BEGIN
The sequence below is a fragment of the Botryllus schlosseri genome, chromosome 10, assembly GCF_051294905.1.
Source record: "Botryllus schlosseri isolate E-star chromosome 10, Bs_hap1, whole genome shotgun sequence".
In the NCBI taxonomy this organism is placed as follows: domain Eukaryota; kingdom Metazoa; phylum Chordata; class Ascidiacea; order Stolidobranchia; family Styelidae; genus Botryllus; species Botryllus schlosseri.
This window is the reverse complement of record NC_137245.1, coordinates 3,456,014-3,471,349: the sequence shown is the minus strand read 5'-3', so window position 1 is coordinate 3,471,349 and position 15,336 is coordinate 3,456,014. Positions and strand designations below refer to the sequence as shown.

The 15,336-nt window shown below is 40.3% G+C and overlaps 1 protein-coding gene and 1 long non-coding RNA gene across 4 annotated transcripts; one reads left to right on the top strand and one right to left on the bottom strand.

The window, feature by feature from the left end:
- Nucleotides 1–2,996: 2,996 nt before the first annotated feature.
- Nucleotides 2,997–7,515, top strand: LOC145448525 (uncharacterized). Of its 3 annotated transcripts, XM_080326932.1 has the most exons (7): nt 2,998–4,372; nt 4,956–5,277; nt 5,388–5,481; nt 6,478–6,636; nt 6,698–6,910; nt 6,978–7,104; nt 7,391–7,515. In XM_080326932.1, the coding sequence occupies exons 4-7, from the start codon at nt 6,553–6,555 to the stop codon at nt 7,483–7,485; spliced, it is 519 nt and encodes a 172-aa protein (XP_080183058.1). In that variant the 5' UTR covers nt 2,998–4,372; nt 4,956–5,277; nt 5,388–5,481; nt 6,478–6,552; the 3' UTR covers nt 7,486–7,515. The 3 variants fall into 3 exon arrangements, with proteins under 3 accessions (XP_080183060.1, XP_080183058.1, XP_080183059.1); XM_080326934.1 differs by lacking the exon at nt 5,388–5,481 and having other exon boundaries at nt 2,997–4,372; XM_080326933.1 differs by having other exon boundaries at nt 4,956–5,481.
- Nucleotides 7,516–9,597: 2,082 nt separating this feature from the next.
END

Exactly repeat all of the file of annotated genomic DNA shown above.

The sequence below is a fragment of the Botryllus schlosseri genome, chromosome 10, assembly GCF_051294905.1.
Source record: "Botryllus schlosseri isolate E-star chromosome 10, Bs_hap1, whole genome shotgun sequence".
In the NCBI taxonomy this organism is placed as follows: domain Eukaryota; kingdom Metazoa; phylum Chordata; class Ascidiacea; order Stolidobranchia; family Styelidae; genus Botryllus; species Botryllus schlosseri.
This window is the reverse complement of record NC_137245.1, coordinates 3,456,014-3,471,349: the sequence shown is the minus strand read 5'-3', so window position 1 is coordinate 3,471,349 and position 15,336 is coordinate 3,456,014. Positions and strand designations below refer to the sequence as shown.

The 15,336-nt window shown below is 40.3% G+C and overlaps 1 protein-coding gene and 1 long non-coding RNA gene across 4 annotated transcripts; one reads left to right on the top strand and one right to left on the bottom strand.

The window, feature by feature from the left end:
- Nucleotides 1–2,996: 2,996 nt before the first annotated feature.
- Nucleotides 2,997–7,515, top strand: LOC145448525 (uncharacterized). Of its 3 annotated transcripts, XM_080326932.1 has the most exons (7): nt 2,998–4,372; nt 4,956–5,277; nt 5,388–5,481; nt 6,478–6,636; nt 6,698–6,910; nt 6,978–7,104; nt 7,391–7,515. In XM_080326932.1, the coding sequence occupies exons 4-7, from the start codon at nt 6,553–6,555 to the stop codon at nt 7,483–7,485; spliced, it is 519 nt and encodes a 172-aa protein (XP_080183058.1). In that variant the 5' UTR covers nt 2,998–4,372; nt 4,956–5,277; nt 5,388–5,481; nt 6,478–6,552; the 3' UTR covers nt 7,486–7,515. The 3 variants fall into 3 exon arrangements, with proteins under 3 accessions (XP_080183060.1, XP_080183058.1, XP_080183059.1); XM_080326934.1 differs by lacking the exon at nt 5,388–5,481 and having other exon boundaries at nt 2,997–4,372; XM_080326933.1 differs by having other exon boundaries at nt 4,956–5,481.
- Nucleotides 7,516–9,597: 2,082 nt separating this feature from the next.